Vol. II No. 3 Saturday 18 January - 24 January 2003
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TRAVEL & TOURISM
HEADLINES [click on headline to view story]:

BMA launches 9-temple tour

Bangkok’s Silom Road ‘Walking Street’ project gets the heave-ho!

BMA launches 9-temple tour

Bangkok City Hall has launched a temple tour during weekends to bring people good luck at the start of the New Year.

Nathanon Thavisin, permanent-secretary for the Bangkok Metropolitan Administration (BMA) said that the Bangkok Tourism Bureau had organized the Bangkok Temple Tour Program to nine holy temples in Bangkok.

“The program got a very good response as the tour scheduled for the first weekend of the year (January 4-5) was fully booked, and just a few seats are still available for the next few weekends,” she stated. “BMA may have to extend the program until February. We originally planned to organize the program only in January,” she said.

Nathanon said February would also be a good month for the tour, as there would be the Chinese New Year and St. Valentine’s Day holidays.

She added that if the February tours were successful, organizing the program all year round will be considered.

Some people believe that visiting and making merit at nine temples in a single day will bring them luck and good karma. The number nine is considered lucky by many people.

The five-hour temple tour begins at the Bangkok Tourist Promotion Center near the Phra Pinklao Bridge.

The nine temples are Wat Suthat Thepwararam, Shrine of Chao Pho Suea (Tiger God), Wat Chanasongkram, the City Pillar Shrine, Wat Phra Kaew (the Temple of the Emerald Buddha), Wat Phra Chetuphon, Wat Kanlayanamit, The temple of Dawn, and Wat Rakang Kositaram.

The tour costs 399 baht each for adults and 299 baht for children under 12. Included in the package are snacks, drinks, air-conditioned van, and guides. The trips start at 7.30 a.m., 8.00 a.m., 1:00 p.m., and 1:30 p.m. (TNA)


Bangkok’s Silom Road ‘Walking Street’ project gets the heave-ho!

As of the Sunday before Christmas, December 25, 2002, the Silom Walking Street project was brought to a close. Leisurely meandering down this road in the heart of Bangkok’s business district is now a thing of the past, as the outdoor fun activities for the public will no longer be held on a regular basis.

The authorities concerned decided to cancel the project after a study by the National Energy Policy Office (Nepo) suggested the disadvantages of the project outweighed the advantages. The results of the study said the project had failed in all aspects, except that it allowed people additional public space.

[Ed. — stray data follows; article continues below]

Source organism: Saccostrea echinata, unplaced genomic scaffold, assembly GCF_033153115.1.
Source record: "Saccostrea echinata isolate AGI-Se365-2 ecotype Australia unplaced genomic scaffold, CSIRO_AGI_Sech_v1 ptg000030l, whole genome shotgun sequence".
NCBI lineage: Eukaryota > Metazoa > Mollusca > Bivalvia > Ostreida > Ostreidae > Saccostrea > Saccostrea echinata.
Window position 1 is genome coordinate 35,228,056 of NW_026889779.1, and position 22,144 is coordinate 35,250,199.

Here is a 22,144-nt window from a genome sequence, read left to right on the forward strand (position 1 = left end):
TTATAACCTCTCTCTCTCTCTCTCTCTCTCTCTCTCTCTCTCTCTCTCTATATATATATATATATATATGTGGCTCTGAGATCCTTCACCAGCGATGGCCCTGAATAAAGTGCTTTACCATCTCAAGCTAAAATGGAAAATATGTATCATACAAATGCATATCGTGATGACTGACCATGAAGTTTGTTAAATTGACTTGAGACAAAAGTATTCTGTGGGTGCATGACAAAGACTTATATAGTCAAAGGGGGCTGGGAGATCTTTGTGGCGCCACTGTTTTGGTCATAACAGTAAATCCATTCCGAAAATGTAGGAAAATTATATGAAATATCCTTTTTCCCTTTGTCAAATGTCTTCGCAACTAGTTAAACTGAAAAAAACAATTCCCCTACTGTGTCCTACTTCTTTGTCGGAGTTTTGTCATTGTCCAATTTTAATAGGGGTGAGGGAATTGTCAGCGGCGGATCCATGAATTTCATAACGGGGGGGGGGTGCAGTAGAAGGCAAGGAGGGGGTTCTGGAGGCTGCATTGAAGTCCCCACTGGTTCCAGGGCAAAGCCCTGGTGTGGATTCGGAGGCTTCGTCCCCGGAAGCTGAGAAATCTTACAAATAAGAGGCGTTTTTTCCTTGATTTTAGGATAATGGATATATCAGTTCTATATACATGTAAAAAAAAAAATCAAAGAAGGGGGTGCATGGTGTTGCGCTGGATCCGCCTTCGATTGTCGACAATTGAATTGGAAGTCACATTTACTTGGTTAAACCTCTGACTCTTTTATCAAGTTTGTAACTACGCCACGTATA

Former deputy prime minister Pitak Intrawitayanunt, who chaired the Nepo board, launched the project with the intent of reducing pollution, conserving energy by encouraging people to use public transportation, boosting tourism and offering the public a new family-oriented recreation spot every Sunday.

Supported by an annual budget of 30 million baht, Silom Road ‘Walking Street’ became a source of fun-filled outdoor activities from midday till midnight every Sunday. In a move to boost tourism, two large stages were set up to highlight shows following a different weekly theme, and to add to the fun plenty of smaller platforms were also available for the general public to show off their talents.

The activities attracted at least 30,000 visitors every week, and with special events on certain Sundays the number of visitors sometimes totaled 100,000.

During its first six months the scheme received overwhelming approval, thanks to the variety of performances, vendors offering local products and its image as an energy conservation scheme. But towards the end, creative activities aimed at boosting tourism fizzled out and were replaced mainly by vendors who charged outrageous prices and attracted gangs of extortionists.

Opposition to the project gained momentum and the government finally cancelled the project. Silom Road’s Walking Street project lasted just 56 weeks.

Silom-based business operators and residents from Bang Rak District led the opposition, citing excessive noise, uncollected garbage and traffic congestion in the area. Pollution increased in adjoining areas. Local residents complained about lack of mobility.

Tourism Authority of Thailand governor Juthamas said the project did not achieve its tourism promotion goals because activities lacked unique charm. “Most visitors were students and shoppers,” she said.

Juthamas also acknowledged that the project had failed in terms of energy conservation, noise pollution and garbage. “We may consider offering similar activities elsewhere, but we will have to select the site more carefully,” she added. (TNA)



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